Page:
Endurance Horse Recovering from Tree Branch Impalement

When Amigo arrived at the University of Tennessee Equine Hospital on January 17, with a 3-foot-long tree branch impaled in his side, veterinarians gave him a 2% chance of survival.

Luckily they underestimated the tenacity of the 10-year-old Arabian endurance horse, who is recovering from his injury and poised to go home in a week, said his owner, Gary Sanderson, of Luttrell, Tenn.

Injured endurance horse competing
Tree branch impalement
Branch removal at UT

Amigo competing, the accident, and undergoing work at UT.

Amigo's ordeal began over a month ago when Sanderson found him standing in his pasture with the tree branch sticking out of his side.

"I was freaking out," Sanderson said.

After an attending veterinarian recommended euthanasia, Sanderson decided to take Amigo to the UT Equine Hospital. There veterinarians removed the branch, but the branch had broken two ribs and caused a lung to collapse. Amigo was fitted with drainage tubes in his lungs to help keep infection at bay and has been on eight different antibiotics, Sanderson said.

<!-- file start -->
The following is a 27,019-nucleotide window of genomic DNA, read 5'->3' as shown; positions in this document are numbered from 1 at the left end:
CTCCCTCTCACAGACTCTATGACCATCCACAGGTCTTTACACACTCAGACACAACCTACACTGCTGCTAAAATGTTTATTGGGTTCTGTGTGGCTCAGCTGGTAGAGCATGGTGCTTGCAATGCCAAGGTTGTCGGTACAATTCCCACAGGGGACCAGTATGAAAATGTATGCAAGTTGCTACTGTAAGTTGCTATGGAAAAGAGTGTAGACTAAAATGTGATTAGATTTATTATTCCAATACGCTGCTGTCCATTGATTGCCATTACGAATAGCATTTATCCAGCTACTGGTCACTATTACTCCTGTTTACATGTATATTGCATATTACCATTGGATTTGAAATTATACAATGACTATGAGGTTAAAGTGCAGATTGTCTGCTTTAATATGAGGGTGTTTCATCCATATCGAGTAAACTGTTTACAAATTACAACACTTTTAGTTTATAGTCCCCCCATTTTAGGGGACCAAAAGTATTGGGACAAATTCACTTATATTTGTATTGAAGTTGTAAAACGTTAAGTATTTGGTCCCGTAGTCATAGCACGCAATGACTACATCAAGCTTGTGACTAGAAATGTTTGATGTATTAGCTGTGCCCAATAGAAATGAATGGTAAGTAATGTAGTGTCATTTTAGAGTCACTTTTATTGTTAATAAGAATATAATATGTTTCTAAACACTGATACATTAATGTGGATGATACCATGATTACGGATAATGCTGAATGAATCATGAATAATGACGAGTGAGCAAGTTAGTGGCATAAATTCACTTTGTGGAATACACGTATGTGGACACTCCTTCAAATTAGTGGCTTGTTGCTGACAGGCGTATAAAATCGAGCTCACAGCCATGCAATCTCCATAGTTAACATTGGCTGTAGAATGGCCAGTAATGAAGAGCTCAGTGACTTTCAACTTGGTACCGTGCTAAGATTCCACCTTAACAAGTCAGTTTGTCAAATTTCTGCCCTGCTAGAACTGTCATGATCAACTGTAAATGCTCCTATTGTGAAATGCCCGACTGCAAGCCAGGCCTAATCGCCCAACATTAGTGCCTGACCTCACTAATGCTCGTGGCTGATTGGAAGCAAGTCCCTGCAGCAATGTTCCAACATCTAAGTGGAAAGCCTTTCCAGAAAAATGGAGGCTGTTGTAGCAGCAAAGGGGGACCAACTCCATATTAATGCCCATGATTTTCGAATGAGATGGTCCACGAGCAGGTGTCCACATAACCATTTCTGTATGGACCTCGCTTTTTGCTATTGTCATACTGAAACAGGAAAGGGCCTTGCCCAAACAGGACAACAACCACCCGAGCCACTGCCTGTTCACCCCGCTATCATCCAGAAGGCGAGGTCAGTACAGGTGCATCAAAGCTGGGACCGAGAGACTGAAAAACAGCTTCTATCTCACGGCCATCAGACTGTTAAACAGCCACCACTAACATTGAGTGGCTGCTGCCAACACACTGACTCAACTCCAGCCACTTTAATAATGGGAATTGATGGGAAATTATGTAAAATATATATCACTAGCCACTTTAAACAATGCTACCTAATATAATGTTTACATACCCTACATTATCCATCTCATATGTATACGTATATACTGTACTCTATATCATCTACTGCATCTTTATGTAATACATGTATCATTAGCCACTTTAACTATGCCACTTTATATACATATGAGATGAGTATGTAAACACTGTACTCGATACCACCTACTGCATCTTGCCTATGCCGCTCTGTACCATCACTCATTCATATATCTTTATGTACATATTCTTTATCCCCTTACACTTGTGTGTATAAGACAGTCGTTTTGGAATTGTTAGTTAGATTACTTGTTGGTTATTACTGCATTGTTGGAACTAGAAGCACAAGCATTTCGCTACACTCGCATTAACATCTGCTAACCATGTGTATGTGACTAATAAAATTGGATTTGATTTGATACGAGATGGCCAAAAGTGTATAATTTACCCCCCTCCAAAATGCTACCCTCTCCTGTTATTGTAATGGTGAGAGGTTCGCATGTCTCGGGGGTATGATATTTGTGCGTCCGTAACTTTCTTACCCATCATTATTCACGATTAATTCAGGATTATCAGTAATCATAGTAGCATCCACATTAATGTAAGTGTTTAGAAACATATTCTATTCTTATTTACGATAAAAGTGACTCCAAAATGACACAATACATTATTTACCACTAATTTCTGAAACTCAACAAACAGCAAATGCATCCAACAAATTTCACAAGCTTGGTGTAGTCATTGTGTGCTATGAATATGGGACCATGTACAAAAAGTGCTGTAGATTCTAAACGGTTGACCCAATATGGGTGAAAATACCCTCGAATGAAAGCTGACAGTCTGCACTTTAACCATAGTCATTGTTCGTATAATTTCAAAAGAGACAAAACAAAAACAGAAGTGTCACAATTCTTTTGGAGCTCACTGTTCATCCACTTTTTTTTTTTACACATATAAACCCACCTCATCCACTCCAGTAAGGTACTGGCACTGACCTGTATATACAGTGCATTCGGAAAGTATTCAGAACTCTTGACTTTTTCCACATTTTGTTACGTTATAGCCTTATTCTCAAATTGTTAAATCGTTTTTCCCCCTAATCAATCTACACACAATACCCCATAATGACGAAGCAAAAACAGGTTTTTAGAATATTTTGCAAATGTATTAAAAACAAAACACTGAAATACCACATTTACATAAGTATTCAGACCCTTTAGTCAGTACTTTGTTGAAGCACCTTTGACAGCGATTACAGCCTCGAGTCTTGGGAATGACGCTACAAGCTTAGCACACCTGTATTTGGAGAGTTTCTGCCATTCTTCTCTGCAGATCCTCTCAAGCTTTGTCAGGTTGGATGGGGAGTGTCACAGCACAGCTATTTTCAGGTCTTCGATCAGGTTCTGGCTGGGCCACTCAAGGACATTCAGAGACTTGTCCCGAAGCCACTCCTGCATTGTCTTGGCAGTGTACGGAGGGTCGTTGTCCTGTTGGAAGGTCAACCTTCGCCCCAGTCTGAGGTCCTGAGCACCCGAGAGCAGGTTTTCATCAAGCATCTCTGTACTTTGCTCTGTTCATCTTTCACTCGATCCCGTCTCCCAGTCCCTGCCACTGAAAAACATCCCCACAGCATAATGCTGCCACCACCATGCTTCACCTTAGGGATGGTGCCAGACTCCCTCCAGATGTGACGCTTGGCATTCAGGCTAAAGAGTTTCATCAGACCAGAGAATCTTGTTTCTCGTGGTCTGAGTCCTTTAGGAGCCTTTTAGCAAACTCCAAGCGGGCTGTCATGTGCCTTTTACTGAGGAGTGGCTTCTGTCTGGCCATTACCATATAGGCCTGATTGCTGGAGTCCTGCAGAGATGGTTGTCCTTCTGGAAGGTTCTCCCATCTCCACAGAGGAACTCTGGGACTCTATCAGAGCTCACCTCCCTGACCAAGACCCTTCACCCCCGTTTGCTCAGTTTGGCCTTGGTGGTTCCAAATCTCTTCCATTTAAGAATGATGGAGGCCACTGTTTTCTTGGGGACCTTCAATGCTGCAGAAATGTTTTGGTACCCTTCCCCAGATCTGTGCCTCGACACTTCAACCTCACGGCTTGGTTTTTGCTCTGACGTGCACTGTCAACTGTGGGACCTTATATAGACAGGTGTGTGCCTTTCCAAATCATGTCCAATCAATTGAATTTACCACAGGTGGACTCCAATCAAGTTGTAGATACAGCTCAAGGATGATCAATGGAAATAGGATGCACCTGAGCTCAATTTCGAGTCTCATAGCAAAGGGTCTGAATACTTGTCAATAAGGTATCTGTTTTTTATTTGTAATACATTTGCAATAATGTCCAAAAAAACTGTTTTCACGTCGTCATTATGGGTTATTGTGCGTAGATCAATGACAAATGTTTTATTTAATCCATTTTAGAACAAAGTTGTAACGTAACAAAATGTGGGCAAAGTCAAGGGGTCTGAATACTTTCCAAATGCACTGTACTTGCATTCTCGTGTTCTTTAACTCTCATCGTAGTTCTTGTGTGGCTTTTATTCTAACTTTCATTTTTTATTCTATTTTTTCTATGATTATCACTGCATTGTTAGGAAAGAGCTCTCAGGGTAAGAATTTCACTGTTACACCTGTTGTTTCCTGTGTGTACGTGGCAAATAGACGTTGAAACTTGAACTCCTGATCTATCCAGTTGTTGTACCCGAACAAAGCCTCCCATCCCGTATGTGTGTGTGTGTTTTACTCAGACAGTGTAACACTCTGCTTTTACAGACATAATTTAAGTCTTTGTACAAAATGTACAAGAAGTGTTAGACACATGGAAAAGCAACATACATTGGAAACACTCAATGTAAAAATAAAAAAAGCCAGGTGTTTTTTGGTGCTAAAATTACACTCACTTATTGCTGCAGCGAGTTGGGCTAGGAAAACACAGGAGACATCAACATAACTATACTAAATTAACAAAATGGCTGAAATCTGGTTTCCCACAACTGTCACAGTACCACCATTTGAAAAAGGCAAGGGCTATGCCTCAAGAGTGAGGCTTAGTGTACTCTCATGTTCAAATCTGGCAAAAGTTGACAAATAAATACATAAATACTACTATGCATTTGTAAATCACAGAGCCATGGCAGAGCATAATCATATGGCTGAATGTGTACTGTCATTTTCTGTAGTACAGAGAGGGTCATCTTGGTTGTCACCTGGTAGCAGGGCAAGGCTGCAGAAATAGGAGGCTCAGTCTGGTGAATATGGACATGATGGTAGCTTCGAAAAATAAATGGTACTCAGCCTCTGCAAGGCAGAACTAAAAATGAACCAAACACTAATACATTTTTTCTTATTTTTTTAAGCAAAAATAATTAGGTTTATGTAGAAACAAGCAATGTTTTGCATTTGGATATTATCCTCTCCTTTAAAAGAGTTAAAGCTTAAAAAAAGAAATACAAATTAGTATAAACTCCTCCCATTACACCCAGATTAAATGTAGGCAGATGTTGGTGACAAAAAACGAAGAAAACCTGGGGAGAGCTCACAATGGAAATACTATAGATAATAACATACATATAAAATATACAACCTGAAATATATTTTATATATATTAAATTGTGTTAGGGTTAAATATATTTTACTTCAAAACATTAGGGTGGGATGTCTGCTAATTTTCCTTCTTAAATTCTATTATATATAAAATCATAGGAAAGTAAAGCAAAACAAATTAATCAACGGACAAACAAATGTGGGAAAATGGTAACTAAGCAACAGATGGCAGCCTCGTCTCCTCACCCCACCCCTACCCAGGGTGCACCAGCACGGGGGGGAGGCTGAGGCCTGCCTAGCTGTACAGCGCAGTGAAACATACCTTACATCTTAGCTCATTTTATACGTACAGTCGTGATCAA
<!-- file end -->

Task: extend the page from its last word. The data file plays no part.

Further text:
And it's been a bumpy road to recovery. In the last month Amigo has had four close calls. At one point a blood clot travelled to his brain and caused a seizure. At another point, Amigo's blood platelet count was at lethally low levels.

"It's been a grueling month, but I can see the light at the end of the tunnel," Sanderson said.

In the last few weeks, Amigo's story has spread around the Internet, and the horse now has a Facebook page with more than 4,000 fans who have rallied together to help Sanderson with the estimated $20,000 veterinary bill. So far, donors have raised $5,000.

Those interested in donating money for Amigo's care can send checks to:
University of Tennessee Large Animal Clinic Patient #211197 Amigo
c/o Business office, 2407 River Drive, Knoxville, TN; 37996

"I've had to take a second job to help pay his bills," Sanderson said. "I'm just amazed and humbled that this many people care about Amigo."

Sanderson doesn't know how the branch ended up in his horse's side, but hypothesizes that Amigo might have fallen on the branch, or a tree might have fallen on the horse in the 100-acre pasture that he shares with two other horses.

About the Author

Liz Brown

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